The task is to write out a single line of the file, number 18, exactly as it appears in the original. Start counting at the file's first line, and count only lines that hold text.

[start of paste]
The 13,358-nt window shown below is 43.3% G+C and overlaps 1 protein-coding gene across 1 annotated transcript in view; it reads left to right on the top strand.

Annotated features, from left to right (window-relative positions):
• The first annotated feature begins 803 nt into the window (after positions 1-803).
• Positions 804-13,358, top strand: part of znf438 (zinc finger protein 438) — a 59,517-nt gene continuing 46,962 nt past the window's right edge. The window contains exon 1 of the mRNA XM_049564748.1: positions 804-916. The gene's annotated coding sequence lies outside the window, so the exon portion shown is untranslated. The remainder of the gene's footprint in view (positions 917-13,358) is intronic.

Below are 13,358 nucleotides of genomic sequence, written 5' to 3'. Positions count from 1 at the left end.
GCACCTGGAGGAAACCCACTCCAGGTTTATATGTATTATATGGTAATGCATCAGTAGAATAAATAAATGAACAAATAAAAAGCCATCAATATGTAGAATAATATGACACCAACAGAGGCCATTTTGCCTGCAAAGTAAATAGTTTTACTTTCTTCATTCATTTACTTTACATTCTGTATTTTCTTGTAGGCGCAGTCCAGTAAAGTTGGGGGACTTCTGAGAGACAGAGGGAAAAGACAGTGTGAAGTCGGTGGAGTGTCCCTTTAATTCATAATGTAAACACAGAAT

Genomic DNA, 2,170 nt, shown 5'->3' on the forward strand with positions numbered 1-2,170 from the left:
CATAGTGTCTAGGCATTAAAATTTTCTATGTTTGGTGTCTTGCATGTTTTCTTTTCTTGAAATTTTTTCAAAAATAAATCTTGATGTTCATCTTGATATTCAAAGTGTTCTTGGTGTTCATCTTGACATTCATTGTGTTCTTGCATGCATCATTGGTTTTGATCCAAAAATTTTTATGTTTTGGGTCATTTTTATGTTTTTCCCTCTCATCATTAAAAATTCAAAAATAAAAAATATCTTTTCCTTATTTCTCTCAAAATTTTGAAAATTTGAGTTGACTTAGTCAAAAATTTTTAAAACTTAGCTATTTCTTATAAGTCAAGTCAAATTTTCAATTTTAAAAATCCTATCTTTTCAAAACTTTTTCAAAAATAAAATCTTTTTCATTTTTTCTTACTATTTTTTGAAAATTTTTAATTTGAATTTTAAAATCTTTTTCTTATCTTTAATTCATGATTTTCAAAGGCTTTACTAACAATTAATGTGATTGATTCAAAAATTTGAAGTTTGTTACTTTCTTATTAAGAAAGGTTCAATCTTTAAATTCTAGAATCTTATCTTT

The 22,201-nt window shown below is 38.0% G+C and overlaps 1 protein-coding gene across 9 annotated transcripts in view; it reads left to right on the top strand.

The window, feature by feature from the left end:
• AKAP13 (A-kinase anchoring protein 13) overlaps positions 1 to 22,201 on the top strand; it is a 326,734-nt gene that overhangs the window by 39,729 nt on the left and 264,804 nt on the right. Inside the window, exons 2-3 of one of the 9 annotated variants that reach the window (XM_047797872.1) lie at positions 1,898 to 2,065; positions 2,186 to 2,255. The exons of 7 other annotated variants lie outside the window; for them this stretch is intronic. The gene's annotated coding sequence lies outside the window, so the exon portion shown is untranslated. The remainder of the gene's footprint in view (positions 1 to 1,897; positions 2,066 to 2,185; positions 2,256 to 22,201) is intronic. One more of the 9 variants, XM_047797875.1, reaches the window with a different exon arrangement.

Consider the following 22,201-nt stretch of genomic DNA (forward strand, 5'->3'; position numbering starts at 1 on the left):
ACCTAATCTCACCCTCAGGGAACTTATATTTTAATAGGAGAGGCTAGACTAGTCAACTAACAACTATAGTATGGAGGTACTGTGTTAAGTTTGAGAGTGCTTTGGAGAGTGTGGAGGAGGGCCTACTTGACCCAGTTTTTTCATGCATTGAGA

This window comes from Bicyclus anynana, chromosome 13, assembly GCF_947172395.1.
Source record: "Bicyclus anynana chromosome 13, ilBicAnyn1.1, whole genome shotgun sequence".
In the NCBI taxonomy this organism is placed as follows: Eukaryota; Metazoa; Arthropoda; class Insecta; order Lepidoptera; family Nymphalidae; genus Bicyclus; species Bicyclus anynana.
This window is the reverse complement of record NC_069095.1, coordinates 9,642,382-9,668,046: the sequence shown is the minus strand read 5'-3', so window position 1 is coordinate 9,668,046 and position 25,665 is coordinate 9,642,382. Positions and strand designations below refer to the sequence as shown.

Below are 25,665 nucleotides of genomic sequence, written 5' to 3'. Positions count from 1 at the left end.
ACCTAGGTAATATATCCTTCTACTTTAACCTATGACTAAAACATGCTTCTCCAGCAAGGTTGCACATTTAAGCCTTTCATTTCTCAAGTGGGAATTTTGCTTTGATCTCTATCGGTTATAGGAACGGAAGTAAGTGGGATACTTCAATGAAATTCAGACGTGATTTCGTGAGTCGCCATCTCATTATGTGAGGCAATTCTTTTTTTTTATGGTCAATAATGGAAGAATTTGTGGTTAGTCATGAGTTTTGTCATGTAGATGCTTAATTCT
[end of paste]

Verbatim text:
Below are 25,665 nucleotides of genomic sequence, written 5' to 3'. Positions count from 1 at the left end.